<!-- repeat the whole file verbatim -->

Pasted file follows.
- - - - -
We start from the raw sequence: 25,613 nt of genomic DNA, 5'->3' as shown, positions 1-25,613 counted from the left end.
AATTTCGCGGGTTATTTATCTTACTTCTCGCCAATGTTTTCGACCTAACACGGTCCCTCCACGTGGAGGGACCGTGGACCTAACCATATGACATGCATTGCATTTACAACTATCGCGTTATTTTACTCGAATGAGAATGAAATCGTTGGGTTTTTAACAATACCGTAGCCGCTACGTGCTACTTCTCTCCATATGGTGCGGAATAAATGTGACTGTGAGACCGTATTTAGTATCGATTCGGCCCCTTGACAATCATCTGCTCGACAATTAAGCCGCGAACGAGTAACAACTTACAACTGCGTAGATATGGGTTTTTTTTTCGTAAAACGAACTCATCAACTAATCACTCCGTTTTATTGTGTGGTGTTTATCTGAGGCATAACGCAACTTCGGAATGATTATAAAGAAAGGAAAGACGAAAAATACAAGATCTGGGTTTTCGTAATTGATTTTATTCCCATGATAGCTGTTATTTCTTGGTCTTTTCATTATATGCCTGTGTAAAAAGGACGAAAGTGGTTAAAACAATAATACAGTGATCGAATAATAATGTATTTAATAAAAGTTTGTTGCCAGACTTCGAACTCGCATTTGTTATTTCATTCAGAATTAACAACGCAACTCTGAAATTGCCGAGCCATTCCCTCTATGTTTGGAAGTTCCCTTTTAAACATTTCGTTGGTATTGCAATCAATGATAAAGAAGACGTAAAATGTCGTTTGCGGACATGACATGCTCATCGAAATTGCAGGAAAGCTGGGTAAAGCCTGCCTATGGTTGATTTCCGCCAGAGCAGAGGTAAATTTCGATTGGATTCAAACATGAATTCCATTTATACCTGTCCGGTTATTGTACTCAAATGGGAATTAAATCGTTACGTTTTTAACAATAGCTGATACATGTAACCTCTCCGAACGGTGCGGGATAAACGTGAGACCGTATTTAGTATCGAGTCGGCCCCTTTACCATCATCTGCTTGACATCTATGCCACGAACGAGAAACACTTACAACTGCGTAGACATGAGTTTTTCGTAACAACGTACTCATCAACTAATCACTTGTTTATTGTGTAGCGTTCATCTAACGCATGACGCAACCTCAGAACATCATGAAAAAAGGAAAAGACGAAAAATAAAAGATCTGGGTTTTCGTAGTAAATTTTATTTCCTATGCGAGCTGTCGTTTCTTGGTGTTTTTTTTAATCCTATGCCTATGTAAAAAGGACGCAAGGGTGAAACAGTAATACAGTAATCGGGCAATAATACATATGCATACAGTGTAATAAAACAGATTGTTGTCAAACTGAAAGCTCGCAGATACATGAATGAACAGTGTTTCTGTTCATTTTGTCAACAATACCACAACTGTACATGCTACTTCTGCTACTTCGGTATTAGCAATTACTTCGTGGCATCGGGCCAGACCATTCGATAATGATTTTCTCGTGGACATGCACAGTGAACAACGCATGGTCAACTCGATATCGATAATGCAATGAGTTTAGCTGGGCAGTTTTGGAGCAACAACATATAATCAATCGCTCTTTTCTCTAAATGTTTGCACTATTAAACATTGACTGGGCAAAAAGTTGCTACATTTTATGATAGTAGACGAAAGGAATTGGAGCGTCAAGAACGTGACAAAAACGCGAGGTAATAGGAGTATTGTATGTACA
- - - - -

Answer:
We start from the raw sequence: 25,613 nt of genomic DNA, 5'->3' as shown, positions 1-25,613 counted from the left end.
AATTTCGCGGGTTATTTATCTTACTTCTCGCCAATGTTTTCGACCTAACACGGTCCCTCCACGTGGAGGGACCGTGGACCTAACCATATGACATGCATTGCATTTACAACTATCGCGTTATTTTACTCGAATGAGAATGAAATCGTTGGGTTTTTAACAATACCGTAGCCGCTACGTGCTACTTCTCTCCATATGGTGCGGAATAAATGTGACTGTGAGACCGTATTTAGTATCGATTCGGCCCCTTGACAATCATCTGCTCGACAATTAAGCCGCGAACGAGTAACAACTTACAACTGCGTAGATATGGGTTTTTTTTTCGTAAAACGAACTCATCAACTAATCACTCCGTTTTATTGTGTGGTGTTTATCTGAGGCATAACGCAACTTCGGAATGATTATAAAGAAAGGAAAGACGAAAAATACAAGATCTGGGTTTTCGTAATTGATTTTATTCCCATGATAGCTGTTATTTCTTGGTCTTTTCATTATATGCCTGTGTAAAAAGGACGAAAGTGGTTAAAACAATAATACAGTGATCGAATAATAATGTATTTAATAAAAGTTTGTTGCCAGACTTCGAACTCGCATTTGTTATTTCATTCAGAATTAACAACGCAACTCTGAAATTGCCGAGCCATTCCCTCTATGTTTGGAAGTTCCCTTTTAAACATTTCGTTGGTATTGCAATCAATGATAAAGAAGACGTAAAATGTCGTTTGCGGACATGACATGCTCATCGAAATTGCAGGAAAGCTGGGTAAAGCCTGCCTATGGTTGATTTCCGCCAGAGCAGAGGTAAATTTCGATTGGATTCAAACATGAATTCCATTTATACCTGTCCGGTTATTGTACTCAAATGGGAATTAAATCGTTACGTTTTTAACAATAGCTGATACATGTAACCTCTCCGAACGGTGCGGGATAAACGTGAGACCGTATTTAGTATCGAGTCGGCCCCTTTACCATCATCTGCTTGACATCTATGCCACGAACGAGAAACACTTACAACTGCGTAGACATGAGTTTTTCGTAACAACGTACTCATCAACTAATCACTTGTTTATTGTGTAGCGTTCATCTAACGCATGACGCAACCTCAGAACATCATGAAAAAAGGAAAAGACGAAAAATAAAAGATCTGGGTTTTCGTAGTAAATTTTATTTCCTATGCGAGCTGTCGTTTCTTGGTGTTTTTTTTAATCCTATGCCTATGTAAAAAGGACGCAAGGGTGAAACAGTAATACAGTAATCGGGCAATAATACATATGCATACAGTGTAATAAAACAGATTGTTGTCAAACTGAAAGCTCGCAGATACATGAATGAACAGTGTTTCTGTTCATTTTGTCAACAATACCACAACTGTACATGCTACTTCTGCTACTTCGGTATTAGCAATTACTTCGTGGCATCGGGCCAGACCATTCGATAATGATTTTCTCGTGGACATGCACAGTGAACAACGCATGGTCAACTCGATATCGATAATGCAATGAGTTTAGCTGGGCAGTTTTGGAGCAACAACATATAATCAATCGCTCTTTTCTCTAAATGTTTGCACTATTAAACATTGACTGGGCAAAAAGTTGCTACATTTTATGATAGTAGACGAAAGGAATTGGAGCGTCAAGAACGTGACAAAAACGCGAGGTAATAGGAGTATTGTATGTACA